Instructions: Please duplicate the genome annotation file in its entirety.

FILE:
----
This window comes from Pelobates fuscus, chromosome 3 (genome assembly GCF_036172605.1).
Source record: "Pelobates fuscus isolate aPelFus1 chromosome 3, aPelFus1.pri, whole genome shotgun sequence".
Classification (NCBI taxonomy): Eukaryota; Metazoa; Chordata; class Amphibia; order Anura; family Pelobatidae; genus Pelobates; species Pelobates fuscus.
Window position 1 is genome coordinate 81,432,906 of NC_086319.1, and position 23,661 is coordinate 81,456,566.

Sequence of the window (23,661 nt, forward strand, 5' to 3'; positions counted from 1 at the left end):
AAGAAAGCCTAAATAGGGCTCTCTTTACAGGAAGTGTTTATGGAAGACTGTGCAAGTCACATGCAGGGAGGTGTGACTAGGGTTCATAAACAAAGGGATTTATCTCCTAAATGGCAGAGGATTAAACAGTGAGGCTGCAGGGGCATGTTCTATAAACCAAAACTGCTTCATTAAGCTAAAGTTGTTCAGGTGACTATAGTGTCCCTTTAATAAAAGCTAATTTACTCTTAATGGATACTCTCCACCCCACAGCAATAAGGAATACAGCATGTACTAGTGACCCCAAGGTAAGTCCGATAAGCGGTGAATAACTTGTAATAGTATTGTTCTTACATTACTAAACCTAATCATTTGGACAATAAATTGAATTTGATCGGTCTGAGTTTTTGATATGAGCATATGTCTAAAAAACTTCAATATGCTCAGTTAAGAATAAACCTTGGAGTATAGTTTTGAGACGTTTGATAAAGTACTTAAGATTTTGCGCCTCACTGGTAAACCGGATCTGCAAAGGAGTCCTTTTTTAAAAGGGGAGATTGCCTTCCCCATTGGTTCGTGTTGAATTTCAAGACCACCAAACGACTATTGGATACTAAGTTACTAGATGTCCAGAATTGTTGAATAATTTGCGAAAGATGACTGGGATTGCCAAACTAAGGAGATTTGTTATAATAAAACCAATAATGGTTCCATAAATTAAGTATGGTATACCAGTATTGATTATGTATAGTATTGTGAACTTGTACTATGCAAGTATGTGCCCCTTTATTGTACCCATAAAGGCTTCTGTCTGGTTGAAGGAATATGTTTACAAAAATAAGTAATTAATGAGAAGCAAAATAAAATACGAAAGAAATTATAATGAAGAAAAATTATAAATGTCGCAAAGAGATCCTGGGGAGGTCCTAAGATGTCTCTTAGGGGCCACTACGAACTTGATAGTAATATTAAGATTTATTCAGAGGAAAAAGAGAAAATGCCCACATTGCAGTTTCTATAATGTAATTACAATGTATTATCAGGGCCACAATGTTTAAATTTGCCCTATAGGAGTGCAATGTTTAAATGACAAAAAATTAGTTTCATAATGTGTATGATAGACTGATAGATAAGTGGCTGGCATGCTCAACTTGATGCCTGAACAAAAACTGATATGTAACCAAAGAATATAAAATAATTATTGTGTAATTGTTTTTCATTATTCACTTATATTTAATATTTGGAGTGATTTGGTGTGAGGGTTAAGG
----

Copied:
This window comes from Pelobates fuscus, chromosome 3 (genome assembly GCF_036172605.1).
Source record: "Pelobates fuscus isolate aPelFus1 chromosome 3, aPelFus1.pri, whole genome shotgun sequence".
Classification (NCBI taxonomy): Eukaryota; Metazoa; Chordata; class Amphibia; order Anura; family Pelobatidae; genus Pelobates; species Pelobates fuscus.
Window position 1 is genome coordinate 81,432,906 of NC_086319.1, and position 23,661 is coordinate 81,456,566.

Sequence of the window (23,661 nt, forward strand, 5' to 3'; positions counted from 1 at the left end):
AAGAAAGCCTAAATAGGGCTCTCTTTACAGGAAGTGTTTATGGAAGACTGTGCAAGTCACATGCAGGGAGGTGTGACTAGGGTTCATAAACAAAGGGATTTATCTCCTAAATGGCAGAGGATTAAACAGTGAGGCTGCAGGGGCATGTTCTATAAACCAAAACTGCTTCATTAAGCTAAAGTTGTTCAGGTGACTATAGTGTCCCTTTAATAAAAGCTAATTTACTCTTAATGGATACTCTCCACCCCACAGCAATAAGGAATACAGCATGTACTAGTGACCCCAAGGTAAGTCCGATAAGCGGTGAATAACTTGTAATAGTATTGTTCTTACATTACTAAACCTAATCATTTGGACAATAAATTGAATTTGATCGGTCTGAGTTTTTGATATGAGCATATGTCTAAAAAACTTCAATATGCTCAGTTAAGAATAAACCTTGGAGTATAGTTTTGAGACGTTTGATAAAGTACTTAAGATTTTGCGCCTCACTGGTAAACCGGATCTGCAAAGGAGTCCTTTTTTAAAAGGGGAGATTGCCTTCCCCATTGGTTCGTGTTGAATTTCAAGACCACCAAACGACTATTGGATACTAAGTTACTAGATGTCCAGAATTGTTGAATAATTTGCGAAAGATGACTGGGATTGCCAAACTAAGGAGATTTGTTATAATAAAACCAATAATGGTTCCATAAATTAAGTATGGTATACCAGTATTGATTATGTATAGTATTGTGAACTTGTACTATGCAAGTATGTGCCCCTTTATTGTACCCATAAAGGCTTCTGTCTGGTTGAAGGAATATGTTTACAAAAATAAGTAATTAATGAGAAGCAAAATAAAATACGAAAGAAATTATAATGAAGAAAAATTATAAATGTCGCAAAGAGATCCTGGGGAGGTCCTAAGATGTCTCTTAGGGGCCACTACGAACTTGATAGTAATATTAAGATTTATTCAGAGGAAAAAGAGAAAATGCCCACATTGCAGTTTCTATAATGTAATTACAATGTATTATCAGGGCCACAATGTTTAAATTTGCCCTATAGGAGTGCAATGTTTAAATGACAAAAAATTAGTTTCATAATGTGTATGATAGACTGATAGATAAGTGGCTGGCATGCTCAACTTGATGCCTGAACAAAAACTGATATGTAACCAAAGAATATAAAATAATTATTGTGTAATTGTTTTTCATTATTCACTTATATTTAATATTTGGAGTGATTTGGTGTGAGGGTTAAGG